Kitty G.: Ebbing Tide (last week’s watercolor)….WOW! So relaxing to look at. I really enjoy your articles. Knew about Typhoid Mary as I am a retired nurse.

Finally . . .

This week’s watercolor: On the way to the mountains 
 

Best quote of the week:

We open our mouths and out flow words whose ancestries we do not even know. We are walking lexicons. In a single sentence of idle chatter we preserve Latin, Anglo-Saxon, Norse: we carry a museum inside our heads, each day we commemorate peoples of whom we have never heard. Penelope Lively, writer (b.1933)

Helping those in need

Fires in California, hurricanes on the Atlantic Coast, tornados in Tennessee, and now the coronavirus — disasters occur everywhere. They have spread untold misery and disruption. The people affected by them need our help.

It’s not complicated. Things happen to people, and we should be ready to do all the good we can in all of the ways we can. (Some will recognize that I am paraphrasing John Wesley here).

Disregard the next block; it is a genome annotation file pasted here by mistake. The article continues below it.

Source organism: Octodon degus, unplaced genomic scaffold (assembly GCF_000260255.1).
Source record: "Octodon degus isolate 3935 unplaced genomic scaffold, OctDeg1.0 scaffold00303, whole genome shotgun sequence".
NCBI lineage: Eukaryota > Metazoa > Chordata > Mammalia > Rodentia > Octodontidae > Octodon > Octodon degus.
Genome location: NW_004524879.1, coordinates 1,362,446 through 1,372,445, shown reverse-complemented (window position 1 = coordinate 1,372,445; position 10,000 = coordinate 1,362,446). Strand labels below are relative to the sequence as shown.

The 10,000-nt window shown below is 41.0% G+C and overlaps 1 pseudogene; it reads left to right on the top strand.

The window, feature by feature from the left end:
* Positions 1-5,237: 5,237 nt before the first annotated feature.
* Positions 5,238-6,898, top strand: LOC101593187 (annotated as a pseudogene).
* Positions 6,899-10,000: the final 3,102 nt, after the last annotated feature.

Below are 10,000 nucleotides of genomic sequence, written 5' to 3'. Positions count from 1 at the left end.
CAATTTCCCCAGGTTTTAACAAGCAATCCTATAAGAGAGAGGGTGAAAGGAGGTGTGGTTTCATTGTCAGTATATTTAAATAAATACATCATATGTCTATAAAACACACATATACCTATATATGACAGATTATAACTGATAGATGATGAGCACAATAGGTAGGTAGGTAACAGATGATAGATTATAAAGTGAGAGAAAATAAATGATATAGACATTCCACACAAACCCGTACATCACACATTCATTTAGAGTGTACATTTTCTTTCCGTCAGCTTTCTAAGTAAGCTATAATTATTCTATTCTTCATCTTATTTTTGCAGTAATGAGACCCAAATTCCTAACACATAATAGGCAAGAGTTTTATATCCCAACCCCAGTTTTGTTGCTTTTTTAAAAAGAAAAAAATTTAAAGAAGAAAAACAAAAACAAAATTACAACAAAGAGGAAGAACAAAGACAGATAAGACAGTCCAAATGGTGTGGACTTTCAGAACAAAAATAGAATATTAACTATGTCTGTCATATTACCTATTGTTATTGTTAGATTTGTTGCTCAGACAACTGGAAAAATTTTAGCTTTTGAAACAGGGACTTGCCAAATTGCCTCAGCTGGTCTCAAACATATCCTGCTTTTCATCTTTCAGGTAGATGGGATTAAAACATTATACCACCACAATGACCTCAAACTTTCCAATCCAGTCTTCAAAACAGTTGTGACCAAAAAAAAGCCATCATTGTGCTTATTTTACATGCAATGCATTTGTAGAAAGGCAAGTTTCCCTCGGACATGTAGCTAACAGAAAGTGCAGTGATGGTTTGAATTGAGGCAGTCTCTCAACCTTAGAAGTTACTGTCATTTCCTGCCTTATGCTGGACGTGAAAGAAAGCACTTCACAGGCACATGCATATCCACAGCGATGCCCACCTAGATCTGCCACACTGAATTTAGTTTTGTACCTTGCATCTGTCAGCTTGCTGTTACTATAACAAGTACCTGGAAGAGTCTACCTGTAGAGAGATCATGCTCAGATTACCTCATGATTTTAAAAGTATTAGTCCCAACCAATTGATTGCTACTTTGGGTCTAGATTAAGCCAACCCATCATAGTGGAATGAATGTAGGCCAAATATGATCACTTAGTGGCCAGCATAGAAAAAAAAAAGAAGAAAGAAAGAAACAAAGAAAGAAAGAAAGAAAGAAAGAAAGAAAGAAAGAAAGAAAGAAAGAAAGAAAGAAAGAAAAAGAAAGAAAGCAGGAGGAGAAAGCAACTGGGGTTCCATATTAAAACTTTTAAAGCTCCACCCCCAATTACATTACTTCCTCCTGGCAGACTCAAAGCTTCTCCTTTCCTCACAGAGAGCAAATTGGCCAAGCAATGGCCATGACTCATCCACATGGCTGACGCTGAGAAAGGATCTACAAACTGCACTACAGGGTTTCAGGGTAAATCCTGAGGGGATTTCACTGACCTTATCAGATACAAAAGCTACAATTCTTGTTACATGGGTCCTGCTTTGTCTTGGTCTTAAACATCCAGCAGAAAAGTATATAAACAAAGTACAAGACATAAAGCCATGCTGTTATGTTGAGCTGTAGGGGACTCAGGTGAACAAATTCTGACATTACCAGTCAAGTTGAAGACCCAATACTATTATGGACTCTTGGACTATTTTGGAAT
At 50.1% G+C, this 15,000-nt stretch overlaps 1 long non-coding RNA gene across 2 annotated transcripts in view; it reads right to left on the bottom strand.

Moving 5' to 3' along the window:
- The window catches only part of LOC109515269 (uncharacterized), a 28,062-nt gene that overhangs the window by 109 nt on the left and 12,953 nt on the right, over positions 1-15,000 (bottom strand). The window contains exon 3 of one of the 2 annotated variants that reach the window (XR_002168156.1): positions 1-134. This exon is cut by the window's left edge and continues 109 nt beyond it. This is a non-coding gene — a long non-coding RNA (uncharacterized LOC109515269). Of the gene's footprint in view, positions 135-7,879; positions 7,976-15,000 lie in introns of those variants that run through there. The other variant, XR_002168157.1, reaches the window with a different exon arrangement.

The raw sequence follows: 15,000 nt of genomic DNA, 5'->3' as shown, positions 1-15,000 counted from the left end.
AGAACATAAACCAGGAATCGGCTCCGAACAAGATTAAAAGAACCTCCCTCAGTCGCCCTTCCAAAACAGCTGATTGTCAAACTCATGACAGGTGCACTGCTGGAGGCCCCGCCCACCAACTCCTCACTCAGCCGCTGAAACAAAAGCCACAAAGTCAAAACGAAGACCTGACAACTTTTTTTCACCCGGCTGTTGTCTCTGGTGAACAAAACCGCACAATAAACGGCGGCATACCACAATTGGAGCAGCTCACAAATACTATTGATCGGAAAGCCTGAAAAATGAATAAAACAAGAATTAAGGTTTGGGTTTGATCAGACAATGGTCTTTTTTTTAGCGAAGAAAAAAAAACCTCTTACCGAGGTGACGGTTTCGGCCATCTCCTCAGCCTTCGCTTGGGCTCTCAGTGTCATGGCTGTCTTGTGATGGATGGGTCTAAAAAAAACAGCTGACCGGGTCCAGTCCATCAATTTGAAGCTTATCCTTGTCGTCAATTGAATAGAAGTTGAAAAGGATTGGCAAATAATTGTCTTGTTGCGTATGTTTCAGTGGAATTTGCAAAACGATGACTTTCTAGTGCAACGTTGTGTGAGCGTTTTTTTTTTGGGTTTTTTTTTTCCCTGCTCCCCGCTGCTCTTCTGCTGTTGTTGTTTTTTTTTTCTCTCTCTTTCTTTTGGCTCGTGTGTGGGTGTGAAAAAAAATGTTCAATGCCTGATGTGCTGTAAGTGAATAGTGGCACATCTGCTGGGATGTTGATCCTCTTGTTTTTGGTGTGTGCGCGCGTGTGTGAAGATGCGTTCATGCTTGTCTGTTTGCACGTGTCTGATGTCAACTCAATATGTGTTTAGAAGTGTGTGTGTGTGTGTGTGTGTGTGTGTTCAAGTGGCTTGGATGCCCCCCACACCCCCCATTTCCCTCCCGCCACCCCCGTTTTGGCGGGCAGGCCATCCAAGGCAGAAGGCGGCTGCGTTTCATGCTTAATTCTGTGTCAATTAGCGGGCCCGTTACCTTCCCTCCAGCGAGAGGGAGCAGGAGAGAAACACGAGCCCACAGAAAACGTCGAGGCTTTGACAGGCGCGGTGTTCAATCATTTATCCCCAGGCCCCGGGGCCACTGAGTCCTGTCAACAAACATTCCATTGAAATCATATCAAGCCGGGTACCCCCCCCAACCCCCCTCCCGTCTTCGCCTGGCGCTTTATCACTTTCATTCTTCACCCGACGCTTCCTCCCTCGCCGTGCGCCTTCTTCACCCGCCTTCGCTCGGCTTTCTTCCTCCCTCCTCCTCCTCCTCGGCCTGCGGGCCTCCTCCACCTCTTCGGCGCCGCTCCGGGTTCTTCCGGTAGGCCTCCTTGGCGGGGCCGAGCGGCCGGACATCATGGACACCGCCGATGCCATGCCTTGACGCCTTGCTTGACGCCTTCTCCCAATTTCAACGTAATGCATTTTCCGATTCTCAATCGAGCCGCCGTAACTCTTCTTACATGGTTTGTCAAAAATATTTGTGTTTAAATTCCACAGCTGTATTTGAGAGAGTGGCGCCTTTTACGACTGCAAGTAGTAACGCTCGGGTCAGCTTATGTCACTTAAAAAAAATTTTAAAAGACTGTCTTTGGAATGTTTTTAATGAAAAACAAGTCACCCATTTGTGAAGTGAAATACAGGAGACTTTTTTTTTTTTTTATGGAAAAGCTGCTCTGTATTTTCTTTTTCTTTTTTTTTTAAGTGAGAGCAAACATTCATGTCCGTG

When is the last time you gave to your favorite charity? The United Methodist Committee on Relief (UMCOR.org) is my favorite charity. Please make a contribution to this one or to yours.

Keep reading, keep writing (especially to me), and have a great weekend.

Jim

Jim Stovall 
www.jprof.com

You can connect with Jim on FacebookTwitterLinkedin, and BookBub.

His Amazon author page is where you can find more information about his books.

Last week’s newsletter: The Hellman-McCarthy suit, apostrophes again, and an easy-to-use thesaurus: newsletter, March 13, 2020


 
 

 
 
 
 

 
 
 
 
 

 
 
 

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About Jim Stovall

Jim Stovall, (JPROF.com) a retired journalism prof, is now a novelist, self-publisher, watercolorist, gardener, woodworker, and beekeeper -- among other things. Subscribe to his weekly newsletter at http://www.jprof.com .